A: SfL+a and the laboratory could not be reached for comment. According to Vann, SfL+a drew their data from personal inspections of all system elementary schools. The laboratory pulled capacity numbers from Rowan-Salisbury Schools, the Department of Public Instruction. Other data was taken from county and state records or interviews with local planning, inspections and economic development departments.
Q: What does the board have to gain by closing schools?
A: The board has stated that the district will save roughly $500,000 in operating costs for each school closed. Assistant Superintendent of operations Anthony Vann said savings would come primarily from utility costs and staff cuts.
Closing four extra schools would save the school system approximately $2 million.
Q: What maintenance issues do the schools have?
A: According to an e-mail sent out by Superintendent Dr. Lynn Moody, the system has nearly $30 million in immediate maintenance needs. This includes a $15 million need for roofing, Vann said. The system also has approximately $11 million in paving needs and a significant safety and security need, including installing cameras and vestibules in schools and fixing safety hazards.
Woodleaf Elementary only has one working well, as well as septic system issues.
Q: Morgan just got a new HVAC system at the beginning of the school year. How is it inefficient?
A: According to Vann, SfL+a’s assessment was done before the new system installation. At the time, it cost approximately $1.54 per square foot to heat and cool the school. Vann said the number has since been amended, and the school likely costs approximately $1.25 to heat and cool under the new system.
Q: What about transportation and the length of bus routes?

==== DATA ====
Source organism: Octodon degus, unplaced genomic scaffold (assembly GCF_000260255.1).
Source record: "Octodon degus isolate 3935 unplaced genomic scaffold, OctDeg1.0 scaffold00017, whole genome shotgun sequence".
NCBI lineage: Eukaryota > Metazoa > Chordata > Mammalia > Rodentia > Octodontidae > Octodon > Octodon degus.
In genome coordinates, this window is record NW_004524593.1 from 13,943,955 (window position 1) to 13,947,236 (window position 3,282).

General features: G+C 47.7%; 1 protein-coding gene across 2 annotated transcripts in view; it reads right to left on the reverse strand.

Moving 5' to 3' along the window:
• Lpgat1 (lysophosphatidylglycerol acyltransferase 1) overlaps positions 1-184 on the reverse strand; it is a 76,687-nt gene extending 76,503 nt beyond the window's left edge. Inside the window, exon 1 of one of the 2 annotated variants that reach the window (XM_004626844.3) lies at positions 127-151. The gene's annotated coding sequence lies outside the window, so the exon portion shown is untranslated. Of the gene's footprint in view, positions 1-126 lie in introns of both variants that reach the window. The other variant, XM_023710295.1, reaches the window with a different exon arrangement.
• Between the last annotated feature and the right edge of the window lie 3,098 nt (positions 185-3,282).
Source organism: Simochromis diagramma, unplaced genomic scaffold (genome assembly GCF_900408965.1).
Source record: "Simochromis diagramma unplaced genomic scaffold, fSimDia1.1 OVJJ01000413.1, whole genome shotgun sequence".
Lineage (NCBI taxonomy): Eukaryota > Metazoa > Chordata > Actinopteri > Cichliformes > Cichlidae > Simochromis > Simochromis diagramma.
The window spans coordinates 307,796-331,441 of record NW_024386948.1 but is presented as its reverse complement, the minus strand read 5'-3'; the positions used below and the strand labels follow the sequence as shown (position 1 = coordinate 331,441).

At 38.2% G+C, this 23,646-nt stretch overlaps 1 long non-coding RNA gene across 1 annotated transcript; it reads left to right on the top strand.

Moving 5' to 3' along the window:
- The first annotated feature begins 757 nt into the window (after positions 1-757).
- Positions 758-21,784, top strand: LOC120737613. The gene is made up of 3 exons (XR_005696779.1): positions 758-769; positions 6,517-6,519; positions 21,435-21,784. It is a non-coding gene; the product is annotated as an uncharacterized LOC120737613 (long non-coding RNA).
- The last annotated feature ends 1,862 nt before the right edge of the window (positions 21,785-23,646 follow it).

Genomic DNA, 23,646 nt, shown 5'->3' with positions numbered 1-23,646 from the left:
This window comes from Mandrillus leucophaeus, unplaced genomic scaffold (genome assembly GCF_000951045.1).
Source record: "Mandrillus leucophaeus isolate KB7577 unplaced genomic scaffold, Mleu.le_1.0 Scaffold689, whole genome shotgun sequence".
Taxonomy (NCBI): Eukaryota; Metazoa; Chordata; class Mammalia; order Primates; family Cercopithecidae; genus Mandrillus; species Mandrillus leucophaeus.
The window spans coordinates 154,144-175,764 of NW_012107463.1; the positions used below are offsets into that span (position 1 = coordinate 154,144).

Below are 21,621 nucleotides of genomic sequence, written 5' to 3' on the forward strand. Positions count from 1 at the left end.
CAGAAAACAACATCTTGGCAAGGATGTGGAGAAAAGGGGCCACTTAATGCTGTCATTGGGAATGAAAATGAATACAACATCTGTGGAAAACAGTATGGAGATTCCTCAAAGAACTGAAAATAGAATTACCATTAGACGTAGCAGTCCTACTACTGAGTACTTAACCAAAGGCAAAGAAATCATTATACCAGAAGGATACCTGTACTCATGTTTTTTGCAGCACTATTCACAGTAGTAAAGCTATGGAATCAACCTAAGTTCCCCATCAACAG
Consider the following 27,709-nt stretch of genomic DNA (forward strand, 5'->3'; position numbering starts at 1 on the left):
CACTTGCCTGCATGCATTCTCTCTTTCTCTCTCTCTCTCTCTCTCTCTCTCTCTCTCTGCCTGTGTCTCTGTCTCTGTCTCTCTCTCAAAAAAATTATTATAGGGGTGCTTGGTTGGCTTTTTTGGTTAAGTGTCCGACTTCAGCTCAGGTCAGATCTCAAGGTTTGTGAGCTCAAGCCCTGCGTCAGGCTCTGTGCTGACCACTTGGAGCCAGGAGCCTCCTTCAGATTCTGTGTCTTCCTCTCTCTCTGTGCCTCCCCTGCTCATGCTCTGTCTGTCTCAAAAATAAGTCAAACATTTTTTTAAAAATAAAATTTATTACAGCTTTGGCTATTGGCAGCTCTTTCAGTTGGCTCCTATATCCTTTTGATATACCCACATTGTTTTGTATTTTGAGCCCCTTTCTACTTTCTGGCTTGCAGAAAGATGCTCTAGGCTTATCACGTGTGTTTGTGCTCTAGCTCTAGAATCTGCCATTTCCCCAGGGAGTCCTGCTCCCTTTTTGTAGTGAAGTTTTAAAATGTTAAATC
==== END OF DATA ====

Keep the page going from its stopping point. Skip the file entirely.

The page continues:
A: Transportation is a concern that has been mentioned by Board of Education members at meetings, but they have not yet looked at drive times in regards to this proposal.
According to Rowan-Salisbury Public Information Officer Rita Foil, the district does not yet have information on how long bus routes would be if the proposal is accepted. A request made for this information was not received before date of publication.
Q: What about all those mobile units?
A: Faith has four first grade classes — the entire grade — in mobile units. All three of Morgan’s fifth-grade classes are in mobile units. According to Vann, the system has more than 80 mobile units still located at schools. Enochville Elementary has 12 mobile units, but they are empty or used for support staff. Mt. Ulla has four mobile units that are used for enrichment classes.
Faith Principal Jacqueline Maloney stated that if mobile units were removed from the school, she would have nowhere to put students.
Q: Why didn’t the school system put the money for iPads and the Wallace Educational Forum towards school upkeep?
A: According to Foil, monies for the One-to-One initiative were pulled from instructional support funding the system received from the state.
“Instead of buying textbooks, we bought technology,” Foil said.
A request for whether funding for the school central office could have been used for school improvement was not returned by time of publication.
Q: What about jobs?
A: Moody said that no teachers will lose their jobs, as the number of teacher positions is determined by number of students. Other jobs may be retained through attrition.
However, Vann has stated that part of the savings gained from each closure would be the result of staffing. The long-range facilities plan highlights areas of savings including cafeteria workers, secretarial positions, media center coordinators and administrative staff.
Q: How can I voice my thoughts and concerns?
A: You can contact board members directly by e-mailing them. E-mails are listed on the board’s website at https://eboard.eboardsolutions.com/AboutUs/AboutUs.aspx?S=800&TID=1
The board also holds public comment at its monthly business meeting. The next business meeting is Monday at 4 p.m. in the Wallace Educational Forum board room. You can sign up for public comment before the meeting or by calling Board Clerk Patty Overcash at 704-630-6102.
Community meetings will be held across the county in coming months. The first of these meetings will discuss the consolidation of Cleveland and Woodleaf and will be held Thursday at West Rowan High School beginning at 6:30 p.m.
Contact reporter Rebecca Rider at 704-797-4264.